The qualitative form of what has been fulfilled is the external result of the unfolding of those moments that are formalized in an internal sense, through strokes, whiskers, and friezes. All parts of the unfolding are associated in a movement chord that is dynamic coherence of all segments. It involves drawing nuclei of lines that must reproduce a tremor which is always attributable to the tremor rooted in development. Evolution has an intimate oscillatory movement that flows out in repetition, for movement is tremor that balances on itself, without really developing in any way. This trembling is the foundation of the painting, so the all-encompassing reason for everything is the restlessness of a tiny, permanent oscillation, and all the praxis adopted by Mariani has always been related to this trembling. Nature trembles in the depths of itself, and every painting of Nature trembles because of the restlessness motion of the modular, because when a line moves, it trembles in the depths of itself, and what was fixed in it falters and shudders. Thus, each pictorial page of Mariani has no beginning and no end but participates each time in the fullness of a latent total order that unfolds before our eyes.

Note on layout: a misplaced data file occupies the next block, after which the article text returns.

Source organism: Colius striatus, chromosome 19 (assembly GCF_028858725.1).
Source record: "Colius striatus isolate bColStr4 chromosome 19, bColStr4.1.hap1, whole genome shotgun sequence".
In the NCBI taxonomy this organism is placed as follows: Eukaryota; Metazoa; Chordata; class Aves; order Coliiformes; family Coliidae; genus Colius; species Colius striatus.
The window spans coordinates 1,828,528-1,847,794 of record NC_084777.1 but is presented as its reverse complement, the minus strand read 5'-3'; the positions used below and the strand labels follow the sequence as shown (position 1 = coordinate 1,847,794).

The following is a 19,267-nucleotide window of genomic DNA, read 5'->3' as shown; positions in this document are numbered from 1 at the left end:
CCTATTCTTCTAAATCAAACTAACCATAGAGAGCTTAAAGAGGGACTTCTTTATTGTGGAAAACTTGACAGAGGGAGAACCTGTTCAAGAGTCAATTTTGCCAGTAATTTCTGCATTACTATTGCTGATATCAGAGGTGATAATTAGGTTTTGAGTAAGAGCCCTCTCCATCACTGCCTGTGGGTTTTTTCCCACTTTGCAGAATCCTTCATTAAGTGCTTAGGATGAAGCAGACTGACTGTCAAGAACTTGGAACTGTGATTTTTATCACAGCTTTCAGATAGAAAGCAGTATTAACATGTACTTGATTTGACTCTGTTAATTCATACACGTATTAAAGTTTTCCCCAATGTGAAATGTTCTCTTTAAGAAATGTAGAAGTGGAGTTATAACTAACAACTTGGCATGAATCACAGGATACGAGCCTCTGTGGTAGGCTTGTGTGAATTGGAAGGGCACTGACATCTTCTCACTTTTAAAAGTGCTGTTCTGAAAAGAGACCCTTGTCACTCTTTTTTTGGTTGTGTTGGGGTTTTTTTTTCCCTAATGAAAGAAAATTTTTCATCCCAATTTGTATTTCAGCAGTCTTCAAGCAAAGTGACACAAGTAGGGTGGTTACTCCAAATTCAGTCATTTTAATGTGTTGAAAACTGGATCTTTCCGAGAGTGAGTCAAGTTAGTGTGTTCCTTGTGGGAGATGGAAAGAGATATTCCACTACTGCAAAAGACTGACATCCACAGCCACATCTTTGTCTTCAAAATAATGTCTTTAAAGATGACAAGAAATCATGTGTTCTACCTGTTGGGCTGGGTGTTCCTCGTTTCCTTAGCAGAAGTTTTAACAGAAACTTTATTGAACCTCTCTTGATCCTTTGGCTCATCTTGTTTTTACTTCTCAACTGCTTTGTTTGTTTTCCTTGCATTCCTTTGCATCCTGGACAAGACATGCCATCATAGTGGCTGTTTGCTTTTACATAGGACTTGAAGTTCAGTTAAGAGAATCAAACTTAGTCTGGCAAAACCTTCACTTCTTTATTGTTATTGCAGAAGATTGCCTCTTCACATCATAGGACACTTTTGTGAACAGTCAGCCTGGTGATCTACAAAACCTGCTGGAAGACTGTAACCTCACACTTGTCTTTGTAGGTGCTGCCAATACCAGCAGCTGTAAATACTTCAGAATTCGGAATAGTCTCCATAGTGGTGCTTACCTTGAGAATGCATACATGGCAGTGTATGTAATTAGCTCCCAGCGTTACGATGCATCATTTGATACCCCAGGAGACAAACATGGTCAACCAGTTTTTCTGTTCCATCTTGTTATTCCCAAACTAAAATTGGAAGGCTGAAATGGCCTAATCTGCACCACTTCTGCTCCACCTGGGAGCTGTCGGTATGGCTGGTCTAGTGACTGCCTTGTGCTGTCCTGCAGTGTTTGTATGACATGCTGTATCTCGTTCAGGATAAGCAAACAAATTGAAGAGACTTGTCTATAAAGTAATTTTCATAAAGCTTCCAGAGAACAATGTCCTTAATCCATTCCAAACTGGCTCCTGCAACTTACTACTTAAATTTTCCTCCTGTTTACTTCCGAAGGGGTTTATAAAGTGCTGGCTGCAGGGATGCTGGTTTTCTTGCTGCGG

Certainly, this undulating and rippling painting falls within the serpentine graphies. The nature of the serpentine line (only at times sinuous) is a paradoxical generating principle compared to the rationality of the straight line. The serpentine line is lyrical. The sinuosity of the processes configures a lyrical space. Serpentines and fluctuations can also rely on the intensity of repetitions. In this context, the labyrinths enacted at every point on the sheet are limbs of a single mantle.
Installation view of: Roberta Mariani, La schiuma dei giorni, October 19, 2022 - January 15, 2023. Galleria Eugenia Delfini, Photo by Giorgio Benni. Courtesy the artist and the gallery